Second, Christian leadership in the local church, and the extended church, but we’re thinking especially about the local church here, Christian leadership in the church is plural. Now what do I mean by that?  Look again, it’s the very first phrase of verse 17.  “Obey your leaders and submit to them.”  Not, “Obey your leader and submit to him,” but “Obey your leaders and submit to them.”  The call here is for an obedience and submission to a plural leadership.  This is hugely important because all around us, especially in the evangelical world, we see cults of personality where one particularly gifted leaders, by virtue of that gifting, lords it over a congregation or a movement and has no one to whom he is accountable.  Well here, it’s a group of people who are leading a local congregation.  Not one person but a group.  “Obey your leaders.”  

Listen to this; this is hugely important in the Christian life.  This protects us from abuse of power, it makes it clear that leaders themselves are accountable.  There’s not unchecked power here.  Where there is unchecked power in the hands of one person you can expect abuses to occur.  And I’m so thankful we live in a congregation and minister in a congregation where there’s not only been faithful minister or senior pastors for a hundred and seventy-seven years, but there has been a plurality of godly leadership. We are an elder-led Presbyterian church on purpose.  I am accountable to my elders and they to one another.  And that is good for the health of the congregation and here we’re reminded of that. Christian leadership, in both the local church and the extended church, by God’s design is plural.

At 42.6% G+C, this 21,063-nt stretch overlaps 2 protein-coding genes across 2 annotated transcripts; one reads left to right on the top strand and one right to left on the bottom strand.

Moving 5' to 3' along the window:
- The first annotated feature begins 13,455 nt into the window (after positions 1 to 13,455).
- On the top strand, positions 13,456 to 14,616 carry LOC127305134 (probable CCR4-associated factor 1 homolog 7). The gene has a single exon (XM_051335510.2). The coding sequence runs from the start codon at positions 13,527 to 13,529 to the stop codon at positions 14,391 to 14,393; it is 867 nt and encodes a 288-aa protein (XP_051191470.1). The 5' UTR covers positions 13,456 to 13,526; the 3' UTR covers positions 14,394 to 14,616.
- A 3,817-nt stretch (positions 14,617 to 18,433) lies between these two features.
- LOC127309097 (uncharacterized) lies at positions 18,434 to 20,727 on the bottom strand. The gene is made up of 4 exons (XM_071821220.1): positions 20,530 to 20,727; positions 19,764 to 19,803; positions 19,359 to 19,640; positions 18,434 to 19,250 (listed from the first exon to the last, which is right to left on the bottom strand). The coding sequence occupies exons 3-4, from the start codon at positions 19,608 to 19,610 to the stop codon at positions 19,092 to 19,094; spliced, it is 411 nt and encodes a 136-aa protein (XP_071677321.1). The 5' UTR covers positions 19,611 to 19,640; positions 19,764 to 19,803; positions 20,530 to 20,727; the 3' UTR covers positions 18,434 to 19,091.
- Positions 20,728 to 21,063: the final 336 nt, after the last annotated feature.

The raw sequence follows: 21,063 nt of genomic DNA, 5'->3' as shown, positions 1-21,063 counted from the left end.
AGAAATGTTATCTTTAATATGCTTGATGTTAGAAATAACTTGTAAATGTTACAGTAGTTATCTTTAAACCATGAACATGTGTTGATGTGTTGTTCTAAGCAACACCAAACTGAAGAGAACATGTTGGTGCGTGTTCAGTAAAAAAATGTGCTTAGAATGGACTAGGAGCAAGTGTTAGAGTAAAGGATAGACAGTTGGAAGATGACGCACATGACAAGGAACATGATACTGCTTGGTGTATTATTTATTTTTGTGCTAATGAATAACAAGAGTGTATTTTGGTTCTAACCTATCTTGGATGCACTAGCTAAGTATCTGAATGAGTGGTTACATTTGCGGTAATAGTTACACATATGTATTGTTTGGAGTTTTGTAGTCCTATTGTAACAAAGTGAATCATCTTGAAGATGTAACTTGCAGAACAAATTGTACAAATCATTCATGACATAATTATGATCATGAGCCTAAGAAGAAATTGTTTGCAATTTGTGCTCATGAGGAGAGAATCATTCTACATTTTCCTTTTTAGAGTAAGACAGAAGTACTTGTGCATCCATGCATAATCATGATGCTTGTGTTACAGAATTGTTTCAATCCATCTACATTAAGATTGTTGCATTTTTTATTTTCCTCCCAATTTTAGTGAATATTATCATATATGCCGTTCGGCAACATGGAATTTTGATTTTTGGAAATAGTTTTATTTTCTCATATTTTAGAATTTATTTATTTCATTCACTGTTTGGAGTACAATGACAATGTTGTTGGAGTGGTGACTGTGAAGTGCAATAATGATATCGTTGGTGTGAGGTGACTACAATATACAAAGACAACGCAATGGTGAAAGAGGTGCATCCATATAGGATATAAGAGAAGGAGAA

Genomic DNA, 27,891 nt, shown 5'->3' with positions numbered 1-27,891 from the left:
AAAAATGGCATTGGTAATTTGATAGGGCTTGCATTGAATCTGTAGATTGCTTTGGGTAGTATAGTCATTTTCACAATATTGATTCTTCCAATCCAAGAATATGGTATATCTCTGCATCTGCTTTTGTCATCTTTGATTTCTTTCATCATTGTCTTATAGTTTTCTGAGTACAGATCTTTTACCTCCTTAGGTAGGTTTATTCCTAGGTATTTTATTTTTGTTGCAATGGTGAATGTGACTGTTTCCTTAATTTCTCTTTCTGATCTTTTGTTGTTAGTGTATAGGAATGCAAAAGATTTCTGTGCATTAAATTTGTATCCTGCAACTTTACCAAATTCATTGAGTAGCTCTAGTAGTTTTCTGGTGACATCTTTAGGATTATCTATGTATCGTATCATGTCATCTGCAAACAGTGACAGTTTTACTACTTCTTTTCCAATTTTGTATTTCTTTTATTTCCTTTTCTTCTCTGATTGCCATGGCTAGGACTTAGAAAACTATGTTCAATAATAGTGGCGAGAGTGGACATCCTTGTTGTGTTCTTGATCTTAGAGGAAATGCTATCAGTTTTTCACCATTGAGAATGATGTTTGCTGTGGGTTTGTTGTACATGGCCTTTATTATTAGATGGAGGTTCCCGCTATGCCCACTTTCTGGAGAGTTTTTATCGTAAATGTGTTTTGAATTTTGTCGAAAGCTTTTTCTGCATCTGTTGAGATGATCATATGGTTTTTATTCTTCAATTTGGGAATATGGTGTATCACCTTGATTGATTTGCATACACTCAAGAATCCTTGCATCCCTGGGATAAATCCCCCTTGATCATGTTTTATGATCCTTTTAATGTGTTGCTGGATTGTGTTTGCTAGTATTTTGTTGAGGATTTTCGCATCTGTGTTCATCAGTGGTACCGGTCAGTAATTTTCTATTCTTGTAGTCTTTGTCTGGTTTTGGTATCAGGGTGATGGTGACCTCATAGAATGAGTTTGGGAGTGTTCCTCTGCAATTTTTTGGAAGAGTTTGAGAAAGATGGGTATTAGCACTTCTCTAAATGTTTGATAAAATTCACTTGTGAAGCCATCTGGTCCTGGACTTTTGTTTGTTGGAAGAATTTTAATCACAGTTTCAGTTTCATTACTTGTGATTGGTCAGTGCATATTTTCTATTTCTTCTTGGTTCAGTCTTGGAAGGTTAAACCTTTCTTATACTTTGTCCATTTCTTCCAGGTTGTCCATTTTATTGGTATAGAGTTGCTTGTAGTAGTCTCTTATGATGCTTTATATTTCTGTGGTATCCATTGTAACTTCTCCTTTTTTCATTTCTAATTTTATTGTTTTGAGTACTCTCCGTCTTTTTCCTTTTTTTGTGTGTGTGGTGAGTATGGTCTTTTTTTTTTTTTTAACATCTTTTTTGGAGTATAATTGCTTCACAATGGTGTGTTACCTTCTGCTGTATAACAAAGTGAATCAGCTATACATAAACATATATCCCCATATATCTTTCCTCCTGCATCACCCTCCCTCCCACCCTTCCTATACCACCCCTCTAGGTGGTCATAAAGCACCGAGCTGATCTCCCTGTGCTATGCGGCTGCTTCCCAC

If you look at the word, Presbyterian, or the Greek word behind it, presbuteros in the singular, presbytery in the plural, most often in the New Testament that word is used in the plural.  In other words, more often than not it doesn’t talk about “an elder” it talks about “elders” in the plural.  And the word from which we get Episcopalian, episcopas or episcopoi, is also found in the New Testament.  Why didn’t we call ourselves Episcopalians?  That’s a perfectly good word, episcopes, episcopoi – it means bishop or shepherd or guide.  Well one reason it, the word, presbuteros, presbytery, is used more frequently and it’s kind of the title, and episcopoi or episcopas is the job description.  The elders’ job description is to watch over our guide.  You even get that language here, don’t you?  In this very passage, you see the language in verse 17 of keeping watch.  That’s what bishops or shepherds or guards do – they watch over the flock.  But more often than not in the New Testament the reference is to a plural group of elders giving leadership in the local church and in the extended church.  In Acts 15, when Christians gather in Jerusalem to solve a problem that’s all the way in Antioch, we hear that the apostles and the elders are there.  And the principle of being led, not just by one person, but by a plurality of godly leadership, it’s just written all over the New Testament and we see that here.